More Than Meets the Eye – FireEye, Cylance and Kaspersky have all begun to issue their reports on BadRabbit and some surprising points have been discovered. It has been found that the ransomware skips encryption if it detects Dr. Web anti-virus software or some McAfee products. This is most likely due to the way Dr. Web and McAfee protects the master boot record of the devices they are installed on. This is the first sign that BadRabbit may not be the straightforward criminal ransomware spawn of NotPetya that we were all happy to believe. Also, Kaspersky revealed that some lucky victims will be able to recover files locked by the ransomware due to a small operational mistake the authors of BadRabbit made. Apparently, it doesn’t delete shadow volume copies, a technology within Windows OS that creates snapshots of files while in use. This will not guarantee all users but will allow some to get back their files as shadow files are copies of the original files and kept on disk for undetermined periods of time based on available free space.
The second flaw relates to the decryption passwords and is not as easy to exploit as the first flaw. The way BadRabbit works is by encrypting the victim’s files, encrypting the Master File Table and replacing the Master Boot Record with a custom boot screen. On the custom boot screen a personal installation key value is presented, which must be entered on a Tor site after they have paid the ransom to receive the decryption password. Kaspersky were able to extract that password during a debugging session and bypass the custom boot loader. However, files still remain encrypted but is a similar flaw found in the WannaCry ransomware.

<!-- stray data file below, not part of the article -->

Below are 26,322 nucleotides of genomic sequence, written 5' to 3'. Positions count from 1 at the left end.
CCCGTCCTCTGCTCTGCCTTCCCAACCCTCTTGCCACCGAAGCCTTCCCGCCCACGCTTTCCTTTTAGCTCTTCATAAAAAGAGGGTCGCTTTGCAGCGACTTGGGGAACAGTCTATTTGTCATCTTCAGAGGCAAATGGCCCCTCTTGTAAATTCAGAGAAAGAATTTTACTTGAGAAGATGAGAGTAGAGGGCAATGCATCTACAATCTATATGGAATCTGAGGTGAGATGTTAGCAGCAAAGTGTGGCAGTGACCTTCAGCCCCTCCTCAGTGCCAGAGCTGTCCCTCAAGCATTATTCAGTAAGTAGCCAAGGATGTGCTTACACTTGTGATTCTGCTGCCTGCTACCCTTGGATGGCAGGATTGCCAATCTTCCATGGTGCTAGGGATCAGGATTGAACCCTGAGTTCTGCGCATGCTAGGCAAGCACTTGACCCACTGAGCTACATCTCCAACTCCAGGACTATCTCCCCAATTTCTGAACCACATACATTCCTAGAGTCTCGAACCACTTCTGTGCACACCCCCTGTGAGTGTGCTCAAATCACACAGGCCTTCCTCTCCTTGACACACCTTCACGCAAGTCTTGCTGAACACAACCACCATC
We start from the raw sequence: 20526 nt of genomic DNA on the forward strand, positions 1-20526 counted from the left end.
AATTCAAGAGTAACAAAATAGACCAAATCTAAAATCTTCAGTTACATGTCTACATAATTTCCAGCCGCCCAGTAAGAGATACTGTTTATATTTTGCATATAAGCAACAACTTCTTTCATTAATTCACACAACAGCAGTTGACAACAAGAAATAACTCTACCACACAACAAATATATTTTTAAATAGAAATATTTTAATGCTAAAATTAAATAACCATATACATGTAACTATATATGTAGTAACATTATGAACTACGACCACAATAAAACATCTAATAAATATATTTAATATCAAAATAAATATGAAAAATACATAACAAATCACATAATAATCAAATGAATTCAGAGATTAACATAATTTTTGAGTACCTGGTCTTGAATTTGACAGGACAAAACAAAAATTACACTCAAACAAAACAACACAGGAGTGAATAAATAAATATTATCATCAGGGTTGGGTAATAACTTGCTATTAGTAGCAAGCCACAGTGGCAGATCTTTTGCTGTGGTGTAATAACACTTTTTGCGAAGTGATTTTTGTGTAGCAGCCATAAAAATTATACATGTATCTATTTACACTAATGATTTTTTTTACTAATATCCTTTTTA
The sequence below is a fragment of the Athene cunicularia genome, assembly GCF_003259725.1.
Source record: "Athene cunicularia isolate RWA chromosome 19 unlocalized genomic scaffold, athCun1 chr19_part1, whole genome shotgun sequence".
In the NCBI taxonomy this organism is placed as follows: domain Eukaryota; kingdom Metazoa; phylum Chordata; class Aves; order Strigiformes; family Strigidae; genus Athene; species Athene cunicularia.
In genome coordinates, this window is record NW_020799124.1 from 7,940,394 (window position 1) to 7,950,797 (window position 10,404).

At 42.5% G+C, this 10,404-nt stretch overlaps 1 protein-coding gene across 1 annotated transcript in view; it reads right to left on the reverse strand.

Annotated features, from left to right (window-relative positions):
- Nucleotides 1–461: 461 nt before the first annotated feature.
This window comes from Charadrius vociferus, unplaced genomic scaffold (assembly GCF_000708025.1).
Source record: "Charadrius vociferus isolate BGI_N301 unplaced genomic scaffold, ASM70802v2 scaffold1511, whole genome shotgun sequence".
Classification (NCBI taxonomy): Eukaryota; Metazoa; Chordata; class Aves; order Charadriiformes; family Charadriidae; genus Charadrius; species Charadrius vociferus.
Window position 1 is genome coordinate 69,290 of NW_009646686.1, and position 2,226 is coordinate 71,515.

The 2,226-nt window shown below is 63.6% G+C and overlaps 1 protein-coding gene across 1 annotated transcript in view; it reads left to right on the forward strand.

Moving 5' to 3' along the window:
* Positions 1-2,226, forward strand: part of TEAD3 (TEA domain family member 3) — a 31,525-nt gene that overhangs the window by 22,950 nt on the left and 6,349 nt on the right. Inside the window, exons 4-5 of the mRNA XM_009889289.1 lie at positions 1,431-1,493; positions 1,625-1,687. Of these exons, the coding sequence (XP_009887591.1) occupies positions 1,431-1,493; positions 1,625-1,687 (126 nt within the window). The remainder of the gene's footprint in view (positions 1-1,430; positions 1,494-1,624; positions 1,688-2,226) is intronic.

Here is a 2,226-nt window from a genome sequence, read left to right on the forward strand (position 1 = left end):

The Computers are Getting Smarter – A team of four computer scientists from University of Maryland have developed a new automated system that can break Google’s reCAPTCHA challenge with an accuracy of 85%. Dubbed unCAPTCHA, it targets the audio version of the challenge that Google has added rather than the image based tests. unCAPTCHA downloads the audio puzzle and feeds it to six text-to-speech systems, aggregating the results and feeding the most likely answer back to Google’s servers. This is not the first time that reCAPTCHA puzzles have been broken with ‘ReBreakCaptcha’ doing the same thing in March this year and it was announced last week that an AI bot that works similarly to the human eye can break the various CAPTCHA systems with a high accuracy.
Should we Fear the Reaper? – As we reported last week, the Reaper botnet is not as large as first thought. Currently around 20,000 – 30,000 bots in total according to most security researchers bots, it has the potential to rise to nearly two million but so far, its makers have not subsumed these identified nodes. Yet, I may add. So far the botnet remains quiet with researchers seeing signs of amateur missteps by the developers of Reaper. The main theory is still that the botnet is being built for use as a booter/stresser service primarily serving the intra-China DDoS-for-hire market. Reaper appears to be a product of the Chinese criminal underground; some of the general Reaper code is based on the Mirai IoT malware, but it is not an outright Mirai clone. Again, we are left to wait and see as to which direction the botnet takes.